There is a lot of discussion as to whether Edward Snowden, the NSA Whistleblower is a hero or a villain. If the government had established procedures under which intelligence employees could report wrongdoing and be protected from retaliation, Snowden would not have had to risk his freedom and career by releasing documentation of official misconduct to the press. However, there are currently no effective protections for workers in the intelligence community.

The intelligence community is exempt from Whistleblower Protection Act. Russell Tice spoke to MSNBC about this issue yesterday.

Mr. Tice states in the interview:

“The Whistleblower Protection Act does not apply to the intelligence community. They’re exempt from it. And most people in the intelligence community don’t realize that. So, you can’t even go to the Office of Special Counsel because they’re exempt from that, too, and the merit system protection board. So even if you use the Intelligence Community Whistleblower Protection Act, the only thing that gives you is the right to go to Congress. It doesn’t–it doesn’t have any teeth there to protect you against retribution from the agency that you’re reporting abuse on.” 

Watch the interview

In the past few days the Obama Administration has touted it’s October 10, 2012, Presidential Policy Directive which was designed to “protect” national security whistleblowers. At the time this directive was released the National Whistleblower Center strongly criticized it as failing to provide any real or substantive legal rights for national security employees. See NWC Press Release.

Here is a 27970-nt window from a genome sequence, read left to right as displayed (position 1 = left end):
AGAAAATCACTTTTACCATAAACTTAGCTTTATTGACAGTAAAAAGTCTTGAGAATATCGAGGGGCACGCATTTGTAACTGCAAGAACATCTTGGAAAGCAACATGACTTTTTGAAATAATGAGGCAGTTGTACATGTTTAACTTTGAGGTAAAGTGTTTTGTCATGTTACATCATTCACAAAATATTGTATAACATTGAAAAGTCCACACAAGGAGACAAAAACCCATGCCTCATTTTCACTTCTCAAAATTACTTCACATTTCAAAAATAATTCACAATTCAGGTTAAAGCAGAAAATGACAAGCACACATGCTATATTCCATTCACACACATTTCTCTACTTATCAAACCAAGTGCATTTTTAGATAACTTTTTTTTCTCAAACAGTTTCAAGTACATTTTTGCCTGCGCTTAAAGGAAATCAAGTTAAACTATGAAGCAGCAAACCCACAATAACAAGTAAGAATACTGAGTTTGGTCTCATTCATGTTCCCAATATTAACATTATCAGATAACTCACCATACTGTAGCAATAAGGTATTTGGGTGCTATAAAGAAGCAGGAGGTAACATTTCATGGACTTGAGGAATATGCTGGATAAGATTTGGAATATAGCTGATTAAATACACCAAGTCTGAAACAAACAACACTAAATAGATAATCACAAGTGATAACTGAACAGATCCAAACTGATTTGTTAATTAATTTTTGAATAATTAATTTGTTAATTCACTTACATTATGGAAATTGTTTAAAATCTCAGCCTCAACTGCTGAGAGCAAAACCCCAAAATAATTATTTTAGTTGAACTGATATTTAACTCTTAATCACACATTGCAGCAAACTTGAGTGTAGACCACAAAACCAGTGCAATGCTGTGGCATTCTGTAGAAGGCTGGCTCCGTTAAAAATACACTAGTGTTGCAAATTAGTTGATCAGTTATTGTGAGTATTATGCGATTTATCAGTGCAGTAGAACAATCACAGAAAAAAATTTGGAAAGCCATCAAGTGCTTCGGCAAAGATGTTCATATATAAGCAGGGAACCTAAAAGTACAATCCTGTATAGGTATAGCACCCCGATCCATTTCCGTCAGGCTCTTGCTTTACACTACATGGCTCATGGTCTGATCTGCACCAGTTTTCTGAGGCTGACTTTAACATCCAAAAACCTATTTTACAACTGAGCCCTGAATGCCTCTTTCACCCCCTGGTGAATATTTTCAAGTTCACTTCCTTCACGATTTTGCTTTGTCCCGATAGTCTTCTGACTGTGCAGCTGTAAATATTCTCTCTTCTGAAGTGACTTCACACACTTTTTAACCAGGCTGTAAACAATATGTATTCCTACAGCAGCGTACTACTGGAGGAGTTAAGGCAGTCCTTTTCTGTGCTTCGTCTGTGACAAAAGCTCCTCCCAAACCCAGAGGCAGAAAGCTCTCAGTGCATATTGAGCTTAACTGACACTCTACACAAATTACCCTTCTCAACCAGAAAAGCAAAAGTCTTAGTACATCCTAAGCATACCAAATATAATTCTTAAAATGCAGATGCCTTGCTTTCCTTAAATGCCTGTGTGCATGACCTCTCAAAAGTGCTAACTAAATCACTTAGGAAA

While the Directive appeared on its face to help national security whistleblowers by requiring these agencies to establish a process for whistleblowers to seek review of prohibited personnel actions, it actually insulated the government from any liability to whistleblowers and barred whistleblowers from relying on the Directive to enforce any legal rights. The closing paragraph explicitly limits the legal enforceability of any the rights or procedures established under the Directive:

This directive is not intended to, and does not, create any right or benefit, substantive or procedural, enforceable at law or in equity by any party against the United States, its departments, agencies, or entities, its officers, employees, or agents, or any other person.

The Directive also received a strong criticism from the whistleblower. See our previous post on this issue here: Presidential Policy Directive on Whistleblowers Draws Criticism

Yesterday the Washington Times published an article that featured an interview with Stephen Kohn, the Executive Director of the National Whistleblower Center. In this article Mr. Kohn renewed the NWC’s criticism of the directive and of the decrease in protection for intelligence workers under the Obama Administration. 

Mr. Kohn told the Washington Times that the Directive is “window dressing, or worse because it doesn’t provide for judicial review and the agency head retains authority over the whistleblower at all times.” He went on to blame the Obama Administration for Mr. Snowden’s release of classified information stating “There is no avenue for a national-security employee to raise concerns about illegality and misconduct. Any avenue that exists is so heavily weighted against the whistleblower, we recommend against it.” Read the full text of the article

Mr. Kohn also discussed the role of the First Amendment as it applies to whistleblower rights to inform the public of official wrongdoing on CNBC’s Closing Bell